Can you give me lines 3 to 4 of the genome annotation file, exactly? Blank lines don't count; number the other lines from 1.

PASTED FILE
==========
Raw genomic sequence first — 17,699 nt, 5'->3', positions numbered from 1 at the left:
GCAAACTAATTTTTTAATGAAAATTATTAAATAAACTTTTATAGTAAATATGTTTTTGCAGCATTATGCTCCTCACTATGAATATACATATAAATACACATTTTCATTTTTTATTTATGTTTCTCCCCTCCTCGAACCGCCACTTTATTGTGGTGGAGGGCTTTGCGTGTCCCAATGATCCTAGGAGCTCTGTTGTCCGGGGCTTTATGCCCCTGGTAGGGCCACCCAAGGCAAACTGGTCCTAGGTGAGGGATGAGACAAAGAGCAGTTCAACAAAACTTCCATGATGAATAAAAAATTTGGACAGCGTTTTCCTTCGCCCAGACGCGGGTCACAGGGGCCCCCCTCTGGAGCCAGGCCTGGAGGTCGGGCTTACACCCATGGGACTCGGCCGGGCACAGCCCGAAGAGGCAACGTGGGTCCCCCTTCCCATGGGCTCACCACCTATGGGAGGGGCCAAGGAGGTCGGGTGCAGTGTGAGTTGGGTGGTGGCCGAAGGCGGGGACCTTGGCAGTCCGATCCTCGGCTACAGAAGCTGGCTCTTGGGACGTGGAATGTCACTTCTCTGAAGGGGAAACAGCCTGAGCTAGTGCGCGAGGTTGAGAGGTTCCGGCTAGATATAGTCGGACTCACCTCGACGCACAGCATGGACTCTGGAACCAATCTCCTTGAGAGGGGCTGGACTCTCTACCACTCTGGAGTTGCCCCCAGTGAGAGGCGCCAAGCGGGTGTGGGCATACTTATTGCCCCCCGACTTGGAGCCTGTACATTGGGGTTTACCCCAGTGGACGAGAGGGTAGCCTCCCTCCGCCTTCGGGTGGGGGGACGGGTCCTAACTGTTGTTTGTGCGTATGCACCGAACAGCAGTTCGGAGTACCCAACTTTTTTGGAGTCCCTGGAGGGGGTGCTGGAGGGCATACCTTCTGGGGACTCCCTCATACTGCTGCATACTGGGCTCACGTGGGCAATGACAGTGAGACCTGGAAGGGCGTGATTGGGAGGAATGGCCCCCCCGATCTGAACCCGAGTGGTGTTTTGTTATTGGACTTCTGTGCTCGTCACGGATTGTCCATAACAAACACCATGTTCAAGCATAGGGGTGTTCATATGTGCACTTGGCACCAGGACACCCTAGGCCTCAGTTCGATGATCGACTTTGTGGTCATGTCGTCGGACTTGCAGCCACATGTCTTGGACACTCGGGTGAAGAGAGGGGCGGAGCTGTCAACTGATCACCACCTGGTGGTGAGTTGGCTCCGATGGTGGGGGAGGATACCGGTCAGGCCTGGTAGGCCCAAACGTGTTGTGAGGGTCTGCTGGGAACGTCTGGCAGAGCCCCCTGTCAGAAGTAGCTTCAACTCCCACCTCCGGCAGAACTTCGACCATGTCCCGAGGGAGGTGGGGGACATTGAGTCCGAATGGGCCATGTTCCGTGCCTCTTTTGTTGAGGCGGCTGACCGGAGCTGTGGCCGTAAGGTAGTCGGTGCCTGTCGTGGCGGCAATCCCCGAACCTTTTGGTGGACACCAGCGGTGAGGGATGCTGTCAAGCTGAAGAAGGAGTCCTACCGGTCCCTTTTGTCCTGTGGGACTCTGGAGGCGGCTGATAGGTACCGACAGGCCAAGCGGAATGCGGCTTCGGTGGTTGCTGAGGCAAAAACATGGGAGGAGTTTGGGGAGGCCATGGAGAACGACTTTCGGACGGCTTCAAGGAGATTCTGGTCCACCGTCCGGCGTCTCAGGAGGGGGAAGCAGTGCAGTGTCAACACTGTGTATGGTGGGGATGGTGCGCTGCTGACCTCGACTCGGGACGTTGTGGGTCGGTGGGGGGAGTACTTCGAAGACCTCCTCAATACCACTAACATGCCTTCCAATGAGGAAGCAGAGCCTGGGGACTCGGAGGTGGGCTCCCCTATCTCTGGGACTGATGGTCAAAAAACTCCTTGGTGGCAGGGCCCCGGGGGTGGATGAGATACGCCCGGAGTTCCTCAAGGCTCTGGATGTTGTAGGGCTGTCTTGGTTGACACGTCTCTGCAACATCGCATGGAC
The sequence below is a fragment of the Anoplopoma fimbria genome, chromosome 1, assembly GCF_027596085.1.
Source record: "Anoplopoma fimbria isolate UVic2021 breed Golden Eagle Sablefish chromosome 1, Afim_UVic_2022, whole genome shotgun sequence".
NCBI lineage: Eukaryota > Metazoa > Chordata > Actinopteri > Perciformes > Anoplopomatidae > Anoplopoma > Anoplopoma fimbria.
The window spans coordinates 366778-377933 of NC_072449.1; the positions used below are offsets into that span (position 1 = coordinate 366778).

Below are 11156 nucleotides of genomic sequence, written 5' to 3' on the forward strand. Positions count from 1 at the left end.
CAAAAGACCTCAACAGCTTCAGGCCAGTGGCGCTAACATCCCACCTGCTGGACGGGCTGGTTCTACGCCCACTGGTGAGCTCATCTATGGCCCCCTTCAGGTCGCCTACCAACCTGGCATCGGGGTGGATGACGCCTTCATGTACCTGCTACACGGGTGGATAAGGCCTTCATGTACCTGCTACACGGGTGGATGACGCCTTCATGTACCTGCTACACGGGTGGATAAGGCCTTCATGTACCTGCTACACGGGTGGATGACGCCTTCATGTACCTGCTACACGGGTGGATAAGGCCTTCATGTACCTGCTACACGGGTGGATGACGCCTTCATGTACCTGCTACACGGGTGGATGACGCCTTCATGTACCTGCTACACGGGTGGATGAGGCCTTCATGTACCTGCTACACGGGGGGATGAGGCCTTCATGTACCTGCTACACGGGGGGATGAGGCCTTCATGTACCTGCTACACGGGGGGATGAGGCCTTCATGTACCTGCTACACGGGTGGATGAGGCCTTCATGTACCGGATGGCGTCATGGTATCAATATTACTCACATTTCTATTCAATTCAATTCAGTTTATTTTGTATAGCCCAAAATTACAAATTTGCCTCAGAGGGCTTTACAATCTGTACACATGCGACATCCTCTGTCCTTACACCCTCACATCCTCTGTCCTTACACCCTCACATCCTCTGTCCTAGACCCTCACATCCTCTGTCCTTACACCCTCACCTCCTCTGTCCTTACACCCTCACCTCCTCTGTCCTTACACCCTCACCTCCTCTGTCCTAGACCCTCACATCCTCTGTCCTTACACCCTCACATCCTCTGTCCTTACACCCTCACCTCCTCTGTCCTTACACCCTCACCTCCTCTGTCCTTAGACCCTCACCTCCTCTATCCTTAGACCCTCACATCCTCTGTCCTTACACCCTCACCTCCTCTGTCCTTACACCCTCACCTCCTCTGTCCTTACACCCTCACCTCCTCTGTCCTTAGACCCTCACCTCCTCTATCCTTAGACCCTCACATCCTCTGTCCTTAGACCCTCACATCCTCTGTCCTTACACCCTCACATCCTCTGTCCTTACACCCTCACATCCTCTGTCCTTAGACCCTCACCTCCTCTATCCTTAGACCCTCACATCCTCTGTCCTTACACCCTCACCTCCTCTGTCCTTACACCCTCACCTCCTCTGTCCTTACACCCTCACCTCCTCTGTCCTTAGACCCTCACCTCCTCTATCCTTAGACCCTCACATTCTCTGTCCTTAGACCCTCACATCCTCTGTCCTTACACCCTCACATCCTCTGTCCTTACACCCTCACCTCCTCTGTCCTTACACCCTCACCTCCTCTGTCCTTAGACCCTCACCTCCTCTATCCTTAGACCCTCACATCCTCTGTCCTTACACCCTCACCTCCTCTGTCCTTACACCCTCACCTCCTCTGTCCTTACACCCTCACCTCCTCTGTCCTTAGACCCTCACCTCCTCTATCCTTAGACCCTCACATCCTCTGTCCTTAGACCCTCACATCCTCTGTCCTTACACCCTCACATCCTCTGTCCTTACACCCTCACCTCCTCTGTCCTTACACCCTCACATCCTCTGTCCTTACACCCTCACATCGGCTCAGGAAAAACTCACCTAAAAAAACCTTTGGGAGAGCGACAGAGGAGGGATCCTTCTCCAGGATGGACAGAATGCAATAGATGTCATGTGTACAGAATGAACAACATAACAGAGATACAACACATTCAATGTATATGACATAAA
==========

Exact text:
The sequence below is a fragment of the Anoplopoma fimbria genome, chromosome 1, assembly GCF_027596085.1.
Source record: "Anoplopoma fimbria isolate UVic2021 breed Golden Eagle Sablefish chromosome 1, Afim_UVic_2022, whole genome shotgun sequence".